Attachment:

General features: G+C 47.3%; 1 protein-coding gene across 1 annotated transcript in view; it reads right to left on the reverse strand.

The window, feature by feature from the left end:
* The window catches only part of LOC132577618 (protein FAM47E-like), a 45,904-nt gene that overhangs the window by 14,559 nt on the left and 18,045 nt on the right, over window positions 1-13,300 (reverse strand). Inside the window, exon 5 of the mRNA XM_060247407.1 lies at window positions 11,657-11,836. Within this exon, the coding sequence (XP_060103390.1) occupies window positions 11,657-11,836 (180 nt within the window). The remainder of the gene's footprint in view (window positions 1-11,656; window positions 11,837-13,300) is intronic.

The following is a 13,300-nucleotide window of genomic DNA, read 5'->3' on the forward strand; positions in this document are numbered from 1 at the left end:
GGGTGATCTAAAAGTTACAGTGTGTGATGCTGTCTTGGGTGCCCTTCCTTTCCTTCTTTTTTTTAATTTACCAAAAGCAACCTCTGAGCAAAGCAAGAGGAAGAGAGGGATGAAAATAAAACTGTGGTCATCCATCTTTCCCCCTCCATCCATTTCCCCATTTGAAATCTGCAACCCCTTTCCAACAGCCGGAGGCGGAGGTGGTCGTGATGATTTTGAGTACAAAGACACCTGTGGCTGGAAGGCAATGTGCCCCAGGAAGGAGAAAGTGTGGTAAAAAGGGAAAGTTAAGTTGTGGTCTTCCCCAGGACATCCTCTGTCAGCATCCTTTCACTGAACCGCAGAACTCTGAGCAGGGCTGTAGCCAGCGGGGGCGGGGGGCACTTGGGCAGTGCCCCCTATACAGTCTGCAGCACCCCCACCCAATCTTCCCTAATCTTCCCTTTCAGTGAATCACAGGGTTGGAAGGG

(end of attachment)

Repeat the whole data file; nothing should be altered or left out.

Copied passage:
General features: G+C 47.3%; 1 protein-coding gene across 1 annotated transcript in view; it reads right to left on the reverse strand.

The window, feature by feature from the left end:
* The window catches only part of LOC132577618 (protein FAM47E-like), a 45,904-nt gene that overhangs the window by 14,559 nt on the left and 18,045 nt on the right, over window positions 1-13,300 (reverse strand). Inside the window, exon 5 of the mRNA XM_060247407.1 lies at window positions 11,657-11,836. Within this exon, the coding sequence (XP_060103390.1) occupies window positions 11,657-11,836 (180 nt within the window). The remainder of the gene's footprint in view (window positions 1-11,656; window positions 11,837-13,300) is intronic.

The following is a 13,300-nucleotide window of genomic DNA, read 5'->3' on the forward strand; positions in this document are numbered from 1 at the left end:
GGGTGATCTAAAAGTTACAGTGTGTGATGCTGTCTTGGGTGCCCTTCCTTTCCTTCTTTTTTTTAATTTACCAAAAGCAACCTCTGAGCAAAGCAAGAGGAAGAGAGGGATGAAAATAAAACTGTGGTCATCCATCTTTCCCCCTCCATCCATTTCCCCATTTGAAATCTGCAACCCCTTTCCAACAGCCGGAGGCGGAGGTGGTCGTGATGATTTTGAGTACAAAGACACCTGTGGCTGGAAGGCAATGTGCCCCAGGAAGGAGAAAGTGTGGTAAAAAGGGAAAGTTAAGTTGTGGTCTTCCCCAGGACATCCTCTGTCAGCATCCTTTCACTGAACCGCAGAACTCTGAGCAGGGCTGTAGCCAGCGGGGGCGGGGGGCACTTGGGCAGTGCCCCCTATACAGTCTGCAGCACCCCCACCCAATCTTCCCTAATCTTCCCTTTCAGTGAATCACAGGGTTGGAAGGG